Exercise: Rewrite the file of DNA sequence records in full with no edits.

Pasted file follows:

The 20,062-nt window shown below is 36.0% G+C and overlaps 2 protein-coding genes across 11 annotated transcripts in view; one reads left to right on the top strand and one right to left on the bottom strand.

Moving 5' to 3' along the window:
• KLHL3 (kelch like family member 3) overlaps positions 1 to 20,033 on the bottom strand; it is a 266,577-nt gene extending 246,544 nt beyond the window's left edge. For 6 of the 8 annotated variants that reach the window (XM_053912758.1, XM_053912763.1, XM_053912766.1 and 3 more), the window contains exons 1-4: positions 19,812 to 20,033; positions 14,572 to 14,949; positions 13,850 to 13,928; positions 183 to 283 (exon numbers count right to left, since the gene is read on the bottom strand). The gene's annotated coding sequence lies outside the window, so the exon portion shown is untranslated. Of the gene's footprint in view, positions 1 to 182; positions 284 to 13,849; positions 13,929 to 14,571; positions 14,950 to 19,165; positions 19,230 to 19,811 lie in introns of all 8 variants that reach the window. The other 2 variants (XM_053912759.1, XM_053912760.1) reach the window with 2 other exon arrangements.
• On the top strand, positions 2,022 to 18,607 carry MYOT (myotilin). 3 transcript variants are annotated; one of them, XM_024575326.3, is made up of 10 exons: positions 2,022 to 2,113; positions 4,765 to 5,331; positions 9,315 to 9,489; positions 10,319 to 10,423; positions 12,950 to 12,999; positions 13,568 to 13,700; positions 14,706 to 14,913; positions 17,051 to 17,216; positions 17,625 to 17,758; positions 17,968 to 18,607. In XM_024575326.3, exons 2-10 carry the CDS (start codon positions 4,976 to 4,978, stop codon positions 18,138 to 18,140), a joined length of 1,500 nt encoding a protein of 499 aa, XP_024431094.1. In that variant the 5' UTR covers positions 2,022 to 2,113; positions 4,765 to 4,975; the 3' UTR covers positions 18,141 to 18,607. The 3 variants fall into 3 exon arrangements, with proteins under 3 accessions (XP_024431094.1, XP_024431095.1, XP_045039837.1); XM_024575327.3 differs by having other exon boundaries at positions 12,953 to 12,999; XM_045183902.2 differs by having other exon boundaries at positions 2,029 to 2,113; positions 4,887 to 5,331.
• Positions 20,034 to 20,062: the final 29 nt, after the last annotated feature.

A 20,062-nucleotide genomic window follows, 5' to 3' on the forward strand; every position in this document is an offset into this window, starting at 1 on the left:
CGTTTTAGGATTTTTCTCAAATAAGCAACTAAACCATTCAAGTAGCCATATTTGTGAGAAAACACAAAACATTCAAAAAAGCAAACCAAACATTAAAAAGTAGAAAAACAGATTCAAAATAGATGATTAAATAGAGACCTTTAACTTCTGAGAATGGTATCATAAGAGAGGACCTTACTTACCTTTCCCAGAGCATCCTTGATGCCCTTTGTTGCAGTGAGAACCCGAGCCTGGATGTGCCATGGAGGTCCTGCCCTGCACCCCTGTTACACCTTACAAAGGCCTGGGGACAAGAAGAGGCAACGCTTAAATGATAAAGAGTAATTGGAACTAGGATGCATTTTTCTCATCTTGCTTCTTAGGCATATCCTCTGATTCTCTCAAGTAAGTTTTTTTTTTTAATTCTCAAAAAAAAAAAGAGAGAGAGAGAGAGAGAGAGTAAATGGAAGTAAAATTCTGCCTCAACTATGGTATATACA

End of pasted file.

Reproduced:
The 20,062-nt window shown below is 36.0% G+C and overlaps 2 protein-coding genes across 11 annotated transcripts in view; one reads left to right on the top strand and one right to left on the bottom strand.

Moving 5' to 3' along the window:
• KLHL3 (kelch like family member 3) overlaps positions 1 to 20,033 on the bottom strand; it is a 266,577-nt gene extending 246,544 nt beyond the window's left edge. For 6 of the 8 annotated variants that reach the window (XM_053912758.1, XM_053912763.1, XM_053912766.1 and 3 more), the window contains exons 1-4: positions 19,812 to 20,033; positions 14,572 to 14,949; positions 13,850 to 13,928; positions 183 to 283 (exon numbers count right to left, since the gene is read on the bottom strand). The gene's annotated coding sequence lies outside the window, so the exon portion shown is untranslated. Of the gene's footprint in view, positions 1 to 182; positions 284 to 13,849; positions 13,929 to 14,571; positions 14,950 to 19,165; positions 19,230 to 19,811 lie in introns of all 8 variants that reach the window. The other 2 variants (XM_053912759.1, XM_053912760.1) reach the window with 2 other exon arrangements.
• On the top strand, positions 2,022 to 18,607 carry MYOT (myotilin). 3 transcript variants are annotated; one of them, XM_024575326.3, is made up of 10 exons: positions 2,022 to 2,113; positions 4,765 to 5,331; positions 9,315 to 9,489; positions 10,319 to 10,423; positions 12,950 to 12,999; positions 13,568 to 13,700; positions 14,706 to 14,913; positions 17,051 to 17,216; positions 17,625 to 17,758; positions 17,968 to 18,607. In XM_024575326.3, exons 2-10 carry the CDS (start codon positions 4,976 to 4,978, stop codon positions 18,138 to 18,140), a joined length of 1,500 nt encoding a protein of 499 aa, XP_024431094.1. In that variant the 5' UTR covers positions 2,022 to 2,113; positions 4,765 to 4,975; the 3' UTR covers positions 18,141 to 18,607. The 3 variants fall into 3 exon arrangements, with proteins under 3 accessions (XP_024431094.1, XP_024431095.1, XP_045039837.1); XM_024575327.3 differs by having other exon boundaries at positions 12,953 to 12,999; XM_045183902.2 differs by having other exon boundaries at positions 2,029 to 2,113; positions 4,887 to 5,331.
• Positions 20,034 to 20,062: the final 29 nt, after the last annotated feature.

A 20,062-nucleotide genomic window follows, 5' to 3' on the forward strand; every position in this document is an offset into this window, starting at 1 on the left:
CGTTTTAGGATTTTTCTCAAATAAGCAACTAAACCATTCAAGTAGCCATATTTGTGAGAAAACACAAAACATTCAAAAAAGCAAACCAAACATTAAAAAGTAGAAAAACAGATTCAAAATAGATGATTAAATAGAGACCTTTAACTTCTGAGAATGGTATCATAAGAGAGGACCTTACTTACCTTTCCCAGAGCATCCTTGATGCCCTTTGTTGCAGTGAGAACCCGAGCCTGGATGTGCCATGGAGGTCCTGCCCTGCACCCCTGTTACACCTTACAAAGGCCTGGGGACAAGAAGAGGCAACGCTTAAATGATAAAGAGTAATTGGAACTAGGATGCATTTTTCTCATCTTGCTTCTTAGGCATATCCTCTGATTCTCTCAAGTAAGTTTTTTTTTTTAATTCTCAAAAAAAAAAAGAGAGAGAGAGAGAGAGAGAGTAAATGGAAGTAAAATTCTGCCTCAACTATGGTATATACA